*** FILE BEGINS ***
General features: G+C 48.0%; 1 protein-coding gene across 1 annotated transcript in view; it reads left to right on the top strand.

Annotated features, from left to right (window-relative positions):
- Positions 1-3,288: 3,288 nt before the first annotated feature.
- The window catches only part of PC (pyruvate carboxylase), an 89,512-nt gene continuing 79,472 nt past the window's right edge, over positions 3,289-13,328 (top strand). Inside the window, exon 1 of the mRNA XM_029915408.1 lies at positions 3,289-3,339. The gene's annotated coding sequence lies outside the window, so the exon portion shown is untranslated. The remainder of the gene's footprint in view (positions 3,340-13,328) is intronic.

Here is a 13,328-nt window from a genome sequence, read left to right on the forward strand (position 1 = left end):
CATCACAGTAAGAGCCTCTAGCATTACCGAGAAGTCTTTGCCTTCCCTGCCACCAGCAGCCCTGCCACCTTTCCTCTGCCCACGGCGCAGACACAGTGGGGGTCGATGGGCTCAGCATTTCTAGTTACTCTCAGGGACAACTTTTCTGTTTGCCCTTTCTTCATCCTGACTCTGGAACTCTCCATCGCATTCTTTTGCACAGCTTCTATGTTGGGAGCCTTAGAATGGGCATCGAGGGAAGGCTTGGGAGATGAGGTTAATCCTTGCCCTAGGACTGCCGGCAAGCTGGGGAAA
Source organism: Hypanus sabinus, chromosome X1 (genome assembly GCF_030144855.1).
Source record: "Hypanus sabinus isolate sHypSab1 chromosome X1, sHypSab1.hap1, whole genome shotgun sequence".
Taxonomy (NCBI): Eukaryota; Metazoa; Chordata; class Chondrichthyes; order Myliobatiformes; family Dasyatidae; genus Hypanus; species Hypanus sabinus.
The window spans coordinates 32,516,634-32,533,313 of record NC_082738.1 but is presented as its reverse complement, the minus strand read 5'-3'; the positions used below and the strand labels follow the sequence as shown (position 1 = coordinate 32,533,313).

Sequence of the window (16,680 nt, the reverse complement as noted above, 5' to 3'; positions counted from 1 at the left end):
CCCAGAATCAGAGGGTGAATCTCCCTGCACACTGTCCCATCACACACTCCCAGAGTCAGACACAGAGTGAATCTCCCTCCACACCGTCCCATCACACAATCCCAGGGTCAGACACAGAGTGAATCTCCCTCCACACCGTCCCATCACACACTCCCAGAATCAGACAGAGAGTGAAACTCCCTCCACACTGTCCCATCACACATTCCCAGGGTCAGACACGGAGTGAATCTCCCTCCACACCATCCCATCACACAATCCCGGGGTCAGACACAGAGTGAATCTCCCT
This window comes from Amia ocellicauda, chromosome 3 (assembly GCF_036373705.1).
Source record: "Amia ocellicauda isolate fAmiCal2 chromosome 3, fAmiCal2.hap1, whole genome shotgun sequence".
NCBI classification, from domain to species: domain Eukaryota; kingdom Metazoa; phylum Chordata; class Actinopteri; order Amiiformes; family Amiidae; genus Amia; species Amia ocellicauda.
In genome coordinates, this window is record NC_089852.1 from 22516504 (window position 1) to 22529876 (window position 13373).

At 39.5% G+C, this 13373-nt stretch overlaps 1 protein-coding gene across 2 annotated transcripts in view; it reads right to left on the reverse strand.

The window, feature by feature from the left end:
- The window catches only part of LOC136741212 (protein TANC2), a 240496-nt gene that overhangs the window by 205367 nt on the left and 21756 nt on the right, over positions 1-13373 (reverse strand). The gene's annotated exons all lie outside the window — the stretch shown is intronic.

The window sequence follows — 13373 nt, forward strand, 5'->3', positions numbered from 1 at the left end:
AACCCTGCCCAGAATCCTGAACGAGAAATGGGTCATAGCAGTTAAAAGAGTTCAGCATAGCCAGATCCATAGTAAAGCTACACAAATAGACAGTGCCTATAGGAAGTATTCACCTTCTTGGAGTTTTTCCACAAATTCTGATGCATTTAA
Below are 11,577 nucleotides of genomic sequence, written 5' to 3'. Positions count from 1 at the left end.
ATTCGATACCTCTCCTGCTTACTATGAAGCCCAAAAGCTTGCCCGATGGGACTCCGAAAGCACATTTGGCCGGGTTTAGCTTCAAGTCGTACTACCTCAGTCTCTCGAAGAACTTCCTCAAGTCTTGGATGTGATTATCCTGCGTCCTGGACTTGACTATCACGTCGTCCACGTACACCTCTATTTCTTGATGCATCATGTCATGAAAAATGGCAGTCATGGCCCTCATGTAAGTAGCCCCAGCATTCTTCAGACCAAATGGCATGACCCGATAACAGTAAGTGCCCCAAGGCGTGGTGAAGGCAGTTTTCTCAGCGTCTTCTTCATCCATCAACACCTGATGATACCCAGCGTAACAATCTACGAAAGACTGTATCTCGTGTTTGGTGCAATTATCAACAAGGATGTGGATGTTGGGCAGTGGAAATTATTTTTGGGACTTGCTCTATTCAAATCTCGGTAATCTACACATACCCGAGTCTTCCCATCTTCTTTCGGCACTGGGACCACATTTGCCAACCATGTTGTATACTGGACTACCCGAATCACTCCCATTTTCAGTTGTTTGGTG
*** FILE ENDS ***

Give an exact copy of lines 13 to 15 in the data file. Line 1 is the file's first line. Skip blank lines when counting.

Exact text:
This window comes from Amia ocellicauda, chromosome 3 (assembly GCF_036373705.1).
Source record: "Amia ocellicauda isolate fAmiCal2 chromosome 3, fAmiCal2.hap1, whole genome shotgun sequence".
NCBI classification, from domain to species: domain Eukaryota; kingdom Metazoa; phylum Chordata; class Actinopteri; order Amiiformes; family Amiidae; genus Amia; species Amia ocellicauda.